One of the key activities in Proactive Ops is analysing events to identify potential issues and remediating them without human intervention. These events need to be collected and routed to handlers. If you are building your Proactive Ops platform on AWS, Amazon’s EventBridge (nee Amazon CloudWatch Events) is a foundational component of your tech stack.
Rather than bore you with all the detail of AWS EventBridge, I will give you a quick run through of the key features. EventBridge is a managed scalable service bus that includes the following features:
There is so much to learn about EventBridge that I can’t cover it all in this post. When David Boyne releases his book Amazon EventBridge: The Definitive Guide, grab a copy. In the mean time, check out the official Amazon EventBridge documentation for all the stuff I skipped.
AWS splits the configuration for routing events on an EventBridge bus into two parts - rules and targets.
An EventBridge rule wraps a matching pattern expressed as a JSON object. The pattern tells the bus which events to select. Amazon provides a growing set of operators for matching events. While it is is tempting to build complex patterns, this can make debugging problems difficult. It is simpler for a handler to discard a few events it doesn’t care about, rather than performing deep analysis of every event passing through the bus.
A pattern is only attached to a single bus. When a same pattern is needed on multiple buses, the configuration must be duplicated.
Once a rule matches an event, the bus routes it to the configured targets. At the time of writing, EventBridge supports around 30 targets. The most common targets are lambda functions, other buses, step functions, SQS queues and API destinations. Targets can remap event objects using input transformations. This is particularly useful when interacting with legacy systems or third party applications.
A single rule can have multiple targets. However, this is generally discouraged as it introduces coupling between targets. It is easier to maintain rules where there is a one to one mapping with a target. This means that any change to a rule won’t have unintended effects on the other targets.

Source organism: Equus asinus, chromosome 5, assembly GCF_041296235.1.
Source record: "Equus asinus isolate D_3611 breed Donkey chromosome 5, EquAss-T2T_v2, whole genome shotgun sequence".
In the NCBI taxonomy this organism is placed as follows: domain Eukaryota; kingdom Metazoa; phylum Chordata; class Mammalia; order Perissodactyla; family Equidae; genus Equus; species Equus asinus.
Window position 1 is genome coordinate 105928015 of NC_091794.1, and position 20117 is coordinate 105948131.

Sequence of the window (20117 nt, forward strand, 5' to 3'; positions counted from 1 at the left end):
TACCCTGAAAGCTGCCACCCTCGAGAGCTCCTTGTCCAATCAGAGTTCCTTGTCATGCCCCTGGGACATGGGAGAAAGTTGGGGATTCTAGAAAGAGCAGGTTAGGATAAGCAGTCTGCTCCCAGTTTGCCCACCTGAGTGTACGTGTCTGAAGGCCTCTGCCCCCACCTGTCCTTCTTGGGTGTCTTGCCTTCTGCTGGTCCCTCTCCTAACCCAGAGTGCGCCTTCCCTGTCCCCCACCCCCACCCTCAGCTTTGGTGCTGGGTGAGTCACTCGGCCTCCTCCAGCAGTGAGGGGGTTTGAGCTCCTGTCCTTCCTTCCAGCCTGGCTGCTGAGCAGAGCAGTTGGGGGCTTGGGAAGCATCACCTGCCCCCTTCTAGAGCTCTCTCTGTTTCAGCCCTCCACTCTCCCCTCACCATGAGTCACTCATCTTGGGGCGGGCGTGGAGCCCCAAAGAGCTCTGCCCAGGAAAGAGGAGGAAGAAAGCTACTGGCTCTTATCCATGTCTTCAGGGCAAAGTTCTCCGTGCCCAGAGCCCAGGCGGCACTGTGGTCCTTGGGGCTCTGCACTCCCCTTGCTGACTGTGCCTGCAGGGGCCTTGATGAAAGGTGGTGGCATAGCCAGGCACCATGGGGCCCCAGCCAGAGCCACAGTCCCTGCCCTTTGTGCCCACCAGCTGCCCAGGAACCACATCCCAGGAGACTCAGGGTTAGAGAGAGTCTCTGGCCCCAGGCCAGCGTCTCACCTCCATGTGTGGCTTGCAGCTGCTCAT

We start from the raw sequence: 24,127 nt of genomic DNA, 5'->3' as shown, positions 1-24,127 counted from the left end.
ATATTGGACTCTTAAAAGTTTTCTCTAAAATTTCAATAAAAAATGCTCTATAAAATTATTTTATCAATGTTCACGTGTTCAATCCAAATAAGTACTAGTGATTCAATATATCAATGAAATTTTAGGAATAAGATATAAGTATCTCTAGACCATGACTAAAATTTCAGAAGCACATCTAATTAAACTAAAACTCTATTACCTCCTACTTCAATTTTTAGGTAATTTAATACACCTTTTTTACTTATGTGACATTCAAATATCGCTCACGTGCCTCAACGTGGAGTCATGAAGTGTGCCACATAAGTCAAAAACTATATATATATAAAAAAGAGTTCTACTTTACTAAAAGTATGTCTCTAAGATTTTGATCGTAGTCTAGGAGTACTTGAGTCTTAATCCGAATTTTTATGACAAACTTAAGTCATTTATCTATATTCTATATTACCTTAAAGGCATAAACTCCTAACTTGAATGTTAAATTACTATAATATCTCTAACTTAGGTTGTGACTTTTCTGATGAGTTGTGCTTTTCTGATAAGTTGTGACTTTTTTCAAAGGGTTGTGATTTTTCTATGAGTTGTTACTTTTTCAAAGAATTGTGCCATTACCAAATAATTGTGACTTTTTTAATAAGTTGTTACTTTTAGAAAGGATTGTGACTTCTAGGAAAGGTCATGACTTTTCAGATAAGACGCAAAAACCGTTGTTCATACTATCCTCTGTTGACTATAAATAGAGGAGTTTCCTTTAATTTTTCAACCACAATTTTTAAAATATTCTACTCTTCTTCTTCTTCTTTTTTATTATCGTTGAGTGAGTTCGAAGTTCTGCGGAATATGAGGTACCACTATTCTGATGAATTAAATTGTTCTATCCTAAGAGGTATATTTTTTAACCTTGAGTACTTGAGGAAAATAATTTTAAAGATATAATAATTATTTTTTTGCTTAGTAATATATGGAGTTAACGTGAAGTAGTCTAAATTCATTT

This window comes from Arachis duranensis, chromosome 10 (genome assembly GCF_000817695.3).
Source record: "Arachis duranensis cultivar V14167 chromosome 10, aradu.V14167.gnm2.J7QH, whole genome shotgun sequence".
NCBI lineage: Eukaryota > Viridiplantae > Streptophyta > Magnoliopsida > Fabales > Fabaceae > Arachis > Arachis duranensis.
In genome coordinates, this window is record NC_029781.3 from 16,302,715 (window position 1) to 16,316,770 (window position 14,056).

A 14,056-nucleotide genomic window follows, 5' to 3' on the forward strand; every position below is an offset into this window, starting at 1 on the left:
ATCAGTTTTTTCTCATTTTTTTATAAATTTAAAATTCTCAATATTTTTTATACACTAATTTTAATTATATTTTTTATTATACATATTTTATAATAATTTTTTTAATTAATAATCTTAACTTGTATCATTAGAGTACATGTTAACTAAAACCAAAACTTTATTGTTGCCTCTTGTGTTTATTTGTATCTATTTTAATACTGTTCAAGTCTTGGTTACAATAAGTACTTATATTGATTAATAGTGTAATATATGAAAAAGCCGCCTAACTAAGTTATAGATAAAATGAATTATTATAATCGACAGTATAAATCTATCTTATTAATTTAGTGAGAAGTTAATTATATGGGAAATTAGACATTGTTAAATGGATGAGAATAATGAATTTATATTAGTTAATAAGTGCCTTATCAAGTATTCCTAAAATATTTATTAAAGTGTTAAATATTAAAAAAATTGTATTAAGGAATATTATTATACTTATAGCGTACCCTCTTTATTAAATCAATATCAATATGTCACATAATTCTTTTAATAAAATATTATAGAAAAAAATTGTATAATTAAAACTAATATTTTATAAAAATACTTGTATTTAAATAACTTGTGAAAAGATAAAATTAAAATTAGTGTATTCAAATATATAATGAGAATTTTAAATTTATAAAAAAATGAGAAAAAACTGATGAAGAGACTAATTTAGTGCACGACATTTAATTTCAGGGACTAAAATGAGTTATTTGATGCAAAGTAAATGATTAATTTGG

It is tempting to just jump in and start using the default bus provisioned by Amazon. Don’t do this. The default bus should only be used for events emitted by Amazon’s managed services. This keeps different types of events separated. Moving from putting events on one bus to another gets messy. Avoid that from the start.
Stephen Liedig’s presentation at re:Invent 2020 discusses various patterns for managing buses and the trade offs of each. This is an excellent presentation if you want to explore the various architectures.
If you only have a small number of services or applications, it is tempting to share a bus between them. Once again, the easy path invites trouble later. Build for what you need now, but design for two orders of magnitude in scale. The most scalable option is the distributed multiple bus pattern, ideally with multiple accounts.
Amazon allows 100 buses per region, per account. That is more than enough for most teams. Allocate a bus per application or service. Make each team responsible for their own bus. The bus is an interface of the service.
Avoid teams collaborating, and colliding, on a shared buses. Separate buses increases team autonomy. Sharing resources often leads to a lack of ownership and responsibility.
In their documentation, Amazon refers to 3 different types of EventBridge buses - default, custom and partner. The default bus is the one that carries events emitted by AWS Services. Amazon customers provision custom buses. Third party SaaS vendors integrate with EventBridge via partner buses.